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U.S. provides $20M emergency aid for Philippines

Nov. 11, 2013 - 06:00AM   |  
A Marine Corps MV-22 Osprey arrives Nov. 11 at Villamor air base in Manila, Philippines, to deliver humanitarian aid for victims in the areas devastated by Typhoon Haiyan.
A Marine Corps MV-22 Osprey arrives Nov. 11 at Villamor air base in Manila, Philippines, to deliver humanitarian aid for victims in the areas devastated by Typhoon Haiyan. (Wong Maye-E / AP)
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MANILA, PHILIPPINES — The United States said Monday it is fully committed to helping the Philippines recover from one of the most powerful typhoons on record, and is providing $20 million in immediate aid.

The U.S. Agency for International Development said that aid will be used for provision of emergency shelter, food, relief commodities, and water and sanitation.

Secretary of State John Kerry said Monday U.S. government assistance would help hundreds of thousands of displaced Filipinos.

Kerry said he assured Philippine Foreign Minister Albert del Rosario “of our full commitment to providing all necessary assistance.”

According to Kerry’s statement, the U.S. military is providing logistical support for the distribution of relief supplies, and USAID is helping evaluate the damage from the typhoon. The State Department is also working to send American military veterans to the Philippines to help people recover from the storm.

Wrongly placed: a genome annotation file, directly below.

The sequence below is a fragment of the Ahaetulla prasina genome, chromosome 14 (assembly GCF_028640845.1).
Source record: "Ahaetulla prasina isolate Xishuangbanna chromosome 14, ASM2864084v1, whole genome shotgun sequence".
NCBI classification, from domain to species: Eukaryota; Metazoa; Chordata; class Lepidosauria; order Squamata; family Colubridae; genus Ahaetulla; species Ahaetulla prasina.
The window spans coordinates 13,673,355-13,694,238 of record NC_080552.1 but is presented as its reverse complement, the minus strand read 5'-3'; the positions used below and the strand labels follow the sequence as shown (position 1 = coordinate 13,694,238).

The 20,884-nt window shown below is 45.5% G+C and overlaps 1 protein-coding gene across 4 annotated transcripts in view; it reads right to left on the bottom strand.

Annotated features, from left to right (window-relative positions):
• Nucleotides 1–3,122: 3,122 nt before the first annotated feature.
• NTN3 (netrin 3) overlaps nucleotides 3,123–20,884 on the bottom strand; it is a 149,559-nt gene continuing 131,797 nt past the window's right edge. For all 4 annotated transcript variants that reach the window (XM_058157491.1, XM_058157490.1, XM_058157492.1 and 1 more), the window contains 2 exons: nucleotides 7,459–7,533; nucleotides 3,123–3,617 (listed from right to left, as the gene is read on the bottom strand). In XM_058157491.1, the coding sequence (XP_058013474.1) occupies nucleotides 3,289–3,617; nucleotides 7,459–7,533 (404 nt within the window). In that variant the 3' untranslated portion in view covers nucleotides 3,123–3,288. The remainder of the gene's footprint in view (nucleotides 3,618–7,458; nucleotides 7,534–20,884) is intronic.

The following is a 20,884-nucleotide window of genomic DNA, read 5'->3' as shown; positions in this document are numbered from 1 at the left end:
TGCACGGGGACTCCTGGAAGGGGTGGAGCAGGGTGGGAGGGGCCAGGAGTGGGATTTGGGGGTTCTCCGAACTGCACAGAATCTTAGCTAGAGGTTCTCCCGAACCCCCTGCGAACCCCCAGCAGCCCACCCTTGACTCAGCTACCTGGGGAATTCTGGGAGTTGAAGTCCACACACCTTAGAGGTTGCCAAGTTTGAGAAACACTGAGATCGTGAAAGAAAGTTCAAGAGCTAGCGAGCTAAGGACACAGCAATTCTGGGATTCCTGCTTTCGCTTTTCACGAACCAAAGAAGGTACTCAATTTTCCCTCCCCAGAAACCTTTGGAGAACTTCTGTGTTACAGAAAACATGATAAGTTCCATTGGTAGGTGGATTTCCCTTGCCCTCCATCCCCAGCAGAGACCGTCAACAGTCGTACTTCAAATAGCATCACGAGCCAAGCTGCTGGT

Earlier Monday, a U.S. military plane carrying relief supplies and a contingent of Marines left the Philippine capital en route to the country’s typhoon-devastated eastern seaboard.

The C-130 left Manila’s Vilamor air base loaded with bottled water, generators wrapped in plastic, a forklift and two trucks.

It was the first American relief flight to the region, where thousands are feared dead and tens of thousands more homeless as a result of Friday’s typhoon.

The flight was headed for Tacloban, a city badly hit by the storm and in desperate need of assistance.

USAID said at the weekend it sent an emergency response team in and around Ormoc, the second-largest city in heavily affected Leyte Province. It found that 80 to 90 percent of housing in the city has been damaged or destroyed, and that debris and downed power lines continue to block road access to affected populations.

Associated Press writer Matthew Pennington in Washington, D.C., contributed to this report.

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